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    This is true...if we were living in a perfect vacuum. The Foam Block will have a lower terminal velocity and acceleration due to gravity because the air has to do LESS work to slow it down. You may not notice the difference from a short distance...but I will bet you $100 that if you were to drop a normal clay brick and a foam brick at the exact same time from your grid iron at least 40 feet in the air...that the foam brick will hit the ground AFTER the Clay Brick. Surface Gaps have nothing to do with it, if you were to cut grooves in a regular clay brick to make it "less smooth" it would fall at the same rate as it did before.

    The fact is that the mass of the object has to overcome the force of air resistance and while surface area does play a part in this Mass is a larger factor. It takes more force from air resistance to overcome the acceleration of a larger mass. If what you were saying is true, then a box made from Regular Paper, the same size and shape of a brick, would fall at the exact same speed and acceleration as a normal Brick...try it sometime...you will find it to be completely untrue.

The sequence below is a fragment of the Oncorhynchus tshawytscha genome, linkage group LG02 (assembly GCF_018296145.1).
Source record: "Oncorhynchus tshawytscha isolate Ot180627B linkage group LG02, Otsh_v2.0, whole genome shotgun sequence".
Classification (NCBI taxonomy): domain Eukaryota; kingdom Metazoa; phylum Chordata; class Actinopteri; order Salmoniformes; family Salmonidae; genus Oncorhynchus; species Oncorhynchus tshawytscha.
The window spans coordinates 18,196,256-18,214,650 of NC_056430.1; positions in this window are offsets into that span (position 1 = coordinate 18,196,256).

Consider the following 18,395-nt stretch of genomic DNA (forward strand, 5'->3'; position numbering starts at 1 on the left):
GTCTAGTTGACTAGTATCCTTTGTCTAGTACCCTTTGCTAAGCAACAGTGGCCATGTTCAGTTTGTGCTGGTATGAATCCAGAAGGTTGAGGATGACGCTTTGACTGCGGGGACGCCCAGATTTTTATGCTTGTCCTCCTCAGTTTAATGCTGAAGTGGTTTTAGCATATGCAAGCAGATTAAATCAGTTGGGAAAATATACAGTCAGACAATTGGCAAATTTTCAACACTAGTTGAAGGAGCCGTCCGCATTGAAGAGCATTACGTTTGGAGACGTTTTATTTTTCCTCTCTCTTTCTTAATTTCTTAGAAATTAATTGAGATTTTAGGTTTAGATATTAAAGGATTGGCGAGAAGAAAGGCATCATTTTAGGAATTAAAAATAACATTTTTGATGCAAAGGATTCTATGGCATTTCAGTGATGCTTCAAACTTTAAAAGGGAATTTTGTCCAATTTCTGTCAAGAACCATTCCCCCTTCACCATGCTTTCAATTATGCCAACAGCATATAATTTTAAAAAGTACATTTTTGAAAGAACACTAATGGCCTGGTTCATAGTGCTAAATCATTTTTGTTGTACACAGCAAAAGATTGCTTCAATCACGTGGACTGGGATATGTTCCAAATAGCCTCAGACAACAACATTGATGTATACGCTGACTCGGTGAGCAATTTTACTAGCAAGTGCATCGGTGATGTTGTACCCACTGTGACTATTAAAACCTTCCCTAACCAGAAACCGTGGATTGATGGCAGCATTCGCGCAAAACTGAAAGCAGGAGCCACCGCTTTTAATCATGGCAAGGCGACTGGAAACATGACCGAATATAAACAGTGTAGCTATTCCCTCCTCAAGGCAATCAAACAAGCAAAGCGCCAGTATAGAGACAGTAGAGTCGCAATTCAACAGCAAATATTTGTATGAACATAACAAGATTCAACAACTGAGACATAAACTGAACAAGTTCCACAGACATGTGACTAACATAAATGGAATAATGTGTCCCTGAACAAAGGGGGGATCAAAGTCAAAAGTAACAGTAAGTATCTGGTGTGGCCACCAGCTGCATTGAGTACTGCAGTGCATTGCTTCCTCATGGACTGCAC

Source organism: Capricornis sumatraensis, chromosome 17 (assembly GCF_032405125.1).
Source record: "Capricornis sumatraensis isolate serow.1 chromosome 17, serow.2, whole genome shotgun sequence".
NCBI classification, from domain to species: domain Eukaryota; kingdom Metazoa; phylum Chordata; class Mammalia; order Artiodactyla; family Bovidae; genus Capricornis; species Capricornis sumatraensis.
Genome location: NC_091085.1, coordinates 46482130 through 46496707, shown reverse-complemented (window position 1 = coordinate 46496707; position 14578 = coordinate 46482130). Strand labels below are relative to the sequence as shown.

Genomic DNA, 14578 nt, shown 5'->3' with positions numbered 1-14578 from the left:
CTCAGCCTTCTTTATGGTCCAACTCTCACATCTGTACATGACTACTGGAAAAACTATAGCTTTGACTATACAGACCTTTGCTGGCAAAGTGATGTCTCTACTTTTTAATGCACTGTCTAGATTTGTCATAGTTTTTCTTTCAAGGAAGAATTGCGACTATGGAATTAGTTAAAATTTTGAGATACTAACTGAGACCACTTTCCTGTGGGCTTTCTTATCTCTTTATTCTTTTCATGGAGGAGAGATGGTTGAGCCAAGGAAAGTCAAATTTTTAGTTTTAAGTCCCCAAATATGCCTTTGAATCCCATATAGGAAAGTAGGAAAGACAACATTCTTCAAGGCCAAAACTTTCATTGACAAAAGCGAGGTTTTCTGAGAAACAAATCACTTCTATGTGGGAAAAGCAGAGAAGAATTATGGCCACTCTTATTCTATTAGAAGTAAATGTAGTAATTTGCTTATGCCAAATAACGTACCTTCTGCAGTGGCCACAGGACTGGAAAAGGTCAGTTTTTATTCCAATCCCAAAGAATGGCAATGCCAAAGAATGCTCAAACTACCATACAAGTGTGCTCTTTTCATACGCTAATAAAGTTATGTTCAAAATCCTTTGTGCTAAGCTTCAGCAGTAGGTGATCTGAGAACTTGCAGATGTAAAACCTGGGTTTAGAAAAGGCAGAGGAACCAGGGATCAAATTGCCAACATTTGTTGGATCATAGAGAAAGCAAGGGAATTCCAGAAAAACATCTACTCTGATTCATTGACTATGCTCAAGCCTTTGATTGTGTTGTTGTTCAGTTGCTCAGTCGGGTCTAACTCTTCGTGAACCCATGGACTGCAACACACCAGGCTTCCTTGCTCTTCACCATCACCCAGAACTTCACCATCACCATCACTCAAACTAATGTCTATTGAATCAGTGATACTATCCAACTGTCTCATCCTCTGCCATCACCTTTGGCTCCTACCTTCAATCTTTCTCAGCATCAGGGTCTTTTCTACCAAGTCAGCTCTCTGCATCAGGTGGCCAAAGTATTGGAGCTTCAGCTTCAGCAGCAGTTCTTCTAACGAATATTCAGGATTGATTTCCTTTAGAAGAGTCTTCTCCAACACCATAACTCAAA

There is nothing Basic about Real Life Physics...what you get taught in High School is Physics in an Ideal world which doesn't actually exist.

    I apologize to the OP for turning this into a Physics debate...
     
    Last edited: Nov 6, 2008
  19. bobgaggle

    bobgaggle Well-Known Member

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    haha, physics. I think the idea was that its not going to hurt as much if its made out of foam, not how fast it will fall.
     
  20. Sony

    Sony Active Member

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    Yea, we got side tracked, anyways...I wasn't saying fill the foam brick so it weighs the same as a clay brick. I mean if you hallowed out a small cavity in the center of the foam and filled it with some sand or something it would add a little weight and make it fall more realistically while not affecting the safety of it too much....it would definitely be better then getting hit with a real brick for sure.